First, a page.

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Publication

Exploring Freshmen Undergraduates' Acceptance of the Theory of Evolution and Views of Nature of Science

Heaton, Leigh Brenna
Abstract
Understanding the mechanisms of evolution can help lead to advancements in science, technology, medicine, and agriculture. To enhance student understanding of the Theory of Evolution, science education organizations encourage the teaching of evolution in the K-12 science curriculum. Additionally, holding informed views of nature of science (NOS) has also been suggested to enhance student acceptance of the Theory of Evolution. The purpose of this survey-based research study was to explore the acceptance levels of the Theory of Evolution and views of NOS held by freshmen undergraduates attending a research university in Oklahoma.
An online Qualtrics survey was used to assess the levels of acceptance of the Theory of Evolution and views of NOS held by 377 freshmen undergraduate students. The instruments used in this study included the Measurement of the Acceptance of the Theory of Evolution (MATE; Rutledge & Warden, 1999) and the Student Understanding of Science and Scientific Inquiry (SUSSI; Liang et al., 2006). Further, the influence of participants' demographics on their acceptance levels of the Theory of Evolution and views of NOS were also explored. The following demographic variables were included in this study: gender, STEM major, high school community, religious views, religiosity, political views, science classes taken in high school, exposure to the teaching of evolution and creationism in high school, and in-state/out-of-state tuition.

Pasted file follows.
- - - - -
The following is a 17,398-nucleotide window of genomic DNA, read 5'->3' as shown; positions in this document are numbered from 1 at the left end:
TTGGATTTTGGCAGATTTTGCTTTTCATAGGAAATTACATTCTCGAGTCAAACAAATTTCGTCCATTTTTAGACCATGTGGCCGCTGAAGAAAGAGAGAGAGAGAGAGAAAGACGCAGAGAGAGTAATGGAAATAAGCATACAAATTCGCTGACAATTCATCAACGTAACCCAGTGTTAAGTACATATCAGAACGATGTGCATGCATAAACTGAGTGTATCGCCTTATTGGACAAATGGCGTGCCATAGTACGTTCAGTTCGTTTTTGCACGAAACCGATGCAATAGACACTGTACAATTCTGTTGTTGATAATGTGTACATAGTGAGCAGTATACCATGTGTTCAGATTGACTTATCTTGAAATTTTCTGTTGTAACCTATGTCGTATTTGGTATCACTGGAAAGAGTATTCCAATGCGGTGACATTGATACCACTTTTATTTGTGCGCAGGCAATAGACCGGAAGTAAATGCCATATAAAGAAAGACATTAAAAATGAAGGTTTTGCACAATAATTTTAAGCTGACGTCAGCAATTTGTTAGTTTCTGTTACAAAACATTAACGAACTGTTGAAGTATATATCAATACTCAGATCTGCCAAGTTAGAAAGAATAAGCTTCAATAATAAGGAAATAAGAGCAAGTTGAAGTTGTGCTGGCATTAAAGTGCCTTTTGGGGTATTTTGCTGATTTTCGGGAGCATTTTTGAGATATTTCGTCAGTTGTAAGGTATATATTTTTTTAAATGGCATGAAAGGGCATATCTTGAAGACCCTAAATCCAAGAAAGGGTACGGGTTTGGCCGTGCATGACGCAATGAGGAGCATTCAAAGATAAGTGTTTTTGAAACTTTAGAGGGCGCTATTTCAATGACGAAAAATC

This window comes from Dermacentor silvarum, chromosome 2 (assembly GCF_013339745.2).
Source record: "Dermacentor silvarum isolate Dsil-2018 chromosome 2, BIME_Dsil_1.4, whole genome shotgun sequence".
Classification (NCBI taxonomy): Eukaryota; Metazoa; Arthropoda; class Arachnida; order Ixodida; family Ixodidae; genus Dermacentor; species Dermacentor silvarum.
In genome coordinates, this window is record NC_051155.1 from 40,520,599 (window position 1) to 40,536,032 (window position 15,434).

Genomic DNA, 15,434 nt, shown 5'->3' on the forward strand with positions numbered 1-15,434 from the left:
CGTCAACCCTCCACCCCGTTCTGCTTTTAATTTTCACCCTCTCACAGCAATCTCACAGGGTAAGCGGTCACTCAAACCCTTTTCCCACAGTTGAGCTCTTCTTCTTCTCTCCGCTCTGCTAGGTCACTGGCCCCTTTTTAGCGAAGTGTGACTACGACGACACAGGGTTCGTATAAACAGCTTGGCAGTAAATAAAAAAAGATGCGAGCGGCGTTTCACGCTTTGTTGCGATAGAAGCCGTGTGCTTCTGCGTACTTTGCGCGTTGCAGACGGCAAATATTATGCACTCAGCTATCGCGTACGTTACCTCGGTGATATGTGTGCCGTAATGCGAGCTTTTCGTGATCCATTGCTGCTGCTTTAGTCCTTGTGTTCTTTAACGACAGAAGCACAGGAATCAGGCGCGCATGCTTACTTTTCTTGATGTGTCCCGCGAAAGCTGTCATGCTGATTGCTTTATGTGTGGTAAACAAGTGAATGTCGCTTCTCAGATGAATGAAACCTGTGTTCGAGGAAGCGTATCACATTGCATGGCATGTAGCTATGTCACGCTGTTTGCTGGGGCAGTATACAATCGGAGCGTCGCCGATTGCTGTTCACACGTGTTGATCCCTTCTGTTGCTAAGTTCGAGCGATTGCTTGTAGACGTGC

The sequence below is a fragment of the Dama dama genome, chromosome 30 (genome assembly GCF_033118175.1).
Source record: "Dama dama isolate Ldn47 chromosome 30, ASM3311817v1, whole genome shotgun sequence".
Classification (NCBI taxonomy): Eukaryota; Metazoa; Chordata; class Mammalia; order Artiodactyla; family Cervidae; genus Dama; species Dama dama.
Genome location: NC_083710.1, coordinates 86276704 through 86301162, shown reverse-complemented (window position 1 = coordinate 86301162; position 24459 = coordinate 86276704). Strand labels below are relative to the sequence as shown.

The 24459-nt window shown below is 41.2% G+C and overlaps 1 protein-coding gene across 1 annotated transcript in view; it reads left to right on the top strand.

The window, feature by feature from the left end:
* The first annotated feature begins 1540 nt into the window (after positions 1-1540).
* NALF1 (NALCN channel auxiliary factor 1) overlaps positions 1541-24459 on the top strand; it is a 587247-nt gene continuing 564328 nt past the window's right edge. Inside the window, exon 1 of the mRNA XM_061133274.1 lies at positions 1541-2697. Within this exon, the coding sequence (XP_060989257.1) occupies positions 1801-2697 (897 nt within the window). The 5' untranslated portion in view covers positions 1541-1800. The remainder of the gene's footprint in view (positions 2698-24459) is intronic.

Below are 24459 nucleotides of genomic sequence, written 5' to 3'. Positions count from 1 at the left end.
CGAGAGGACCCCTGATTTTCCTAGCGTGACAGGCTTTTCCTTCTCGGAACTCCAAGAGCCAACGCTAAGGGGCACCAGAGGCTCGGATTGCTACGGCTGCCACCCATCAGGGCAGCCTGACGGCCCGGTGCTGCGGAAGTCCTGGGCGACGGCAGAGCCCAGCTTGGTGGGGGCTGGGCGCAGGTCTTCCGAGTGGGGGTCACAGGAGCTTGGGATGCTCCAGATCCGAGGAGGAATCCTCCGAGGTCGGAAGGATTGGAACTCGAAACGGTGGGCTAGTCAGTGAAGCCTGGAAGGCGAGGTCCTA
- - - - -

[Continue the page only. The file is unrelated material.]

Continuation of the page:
The results of this study revealed: 1) the majority of participants held moderate or high levels of acceptance of the Theory of Evolution; 2) religious views, religiosity, and political views were found to significantly influence participants' acceptance of the Theory of Evolution; 3) the majority of participants held transitional views of NOS, except for Scientific Laws and Theories and Methodology in Scientific Investigations, in which the majority of participants held naive views; 4) none of the demographic variables were found to significantly influence views of NOS; and 5) a relationship between participants' acceptance of the Theory of Evolution and their views of NOS was not identified.
Date
2019-05-01